ENVIRONMENT | Beyond Capitalism: Moving forward in reverse

By Lisa Bland, Publisher, Editor in Chief of TheGreenGazette

The past year has been a whirlwind. As I look back at the topics in my news feed, I consider how mind boggling it might have been even five years ago to walk into the complexity of topics, choices, and stimulus we process daily in our lives. Imagine if it was 50 years ago.

News headlines such as how humans are driving the sixth mass extinction on the planet, how the world will run out of breathable air unless carbon is cut, that we’ve permanently passed 400 ppm carbon in our atmosphere, and how we are on track to lose two-thirds of our wild animals by 2020 flash daily against the backdrop of pushing ahead with pipeline and fossil fuel infrastructure, and the concern with robust and healthy economies. It’s hard not to feel uneasy, and like maybe it’s time those in authority admitted the obvious. In the political realm, in many countries, the elephant still sits in the room. We skirt around the connecting points between our finite planet and our global market economy.

This is not to say that some global problems aren’t being addressed by advancements in technology and policy change. Solutions such as Tesla’s recent launch of solar roof tiles and Powerall home batteries, Sweden’s announcement to give tax breaks for fixing stuff instead of throwing it away, plans to ban plastic microbeads, zero waste grocery stores opening up, and plastic bag bans in major cities. Maybe it’s just me, but there’s a feeling in the air that change might not happen quickly enough. Like a frog in boiling water, maybe our brains have become accustomed to co-ordinating and normalizing increasingly more divergent incongruencies and creating order out of chaos when they should be registering danger.

The feeling that there’s not much time to attend to things that really matter is a record playing in the background. When I talk to friends, I hear the same sentiment. As the year comes to a close, I wonder if the pace will ever slow. Where does this road lead, and how did we get here? What is driving us forward?  What is at the root of all this?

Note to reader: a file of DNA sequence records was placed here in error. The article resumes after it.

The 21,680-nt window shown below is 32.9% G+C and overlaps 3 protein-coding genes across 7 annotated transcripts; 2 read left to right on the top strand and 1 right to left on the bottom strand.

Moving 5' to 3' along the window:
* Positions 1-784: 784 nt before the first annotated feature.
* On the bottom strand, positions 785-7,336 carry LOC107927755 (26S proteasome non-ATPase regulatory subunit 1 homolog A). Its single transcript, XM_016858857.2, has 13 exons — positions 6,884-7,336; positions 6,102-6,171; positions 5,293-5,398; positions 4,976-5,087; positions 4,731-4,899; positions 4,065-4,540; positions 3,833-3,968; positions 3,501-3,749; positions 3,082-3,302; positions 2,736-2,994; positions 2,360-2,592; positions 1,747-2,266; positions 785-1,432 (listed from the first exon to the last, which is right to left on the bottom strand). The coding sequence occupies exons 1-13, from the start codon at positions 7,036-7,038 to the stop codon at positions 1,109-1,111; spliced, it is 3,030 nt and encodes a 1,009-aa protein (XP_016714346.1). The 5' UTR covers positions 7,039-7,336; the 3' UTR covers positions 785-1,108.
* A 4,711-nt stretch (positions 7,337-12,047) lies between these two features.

At the crossroads between our free time and our wants and needs, lies money. The need to secure money to buy more time is an imperative. At the root is the commodification of our world and an economic system that depends on constant growth and productivity. The reason we’re moving so fast and struggling so hard is capitalism.

In her book, Capitalism must Die, Stephanie MacMillan describes capitalism as a mode of production that converts the natural world into surplus commodities through the exploitation of labour. Under this system, one class of people monopolizes production, including other’s means of subsistence, and the lower classes are forced to sell their labour to survive. Since agriculture arose approximately 12,000 years ago, class divided economies centred around the private securing of surplus wealth in the form of storable goods—salt, grain, tea, and in today’s world, cars, iPads, coffee, etc. In a capitalist system, the flow of commodities from earth extraction to assembly line to landfill forms the basis of the circulation and accumulation of  money.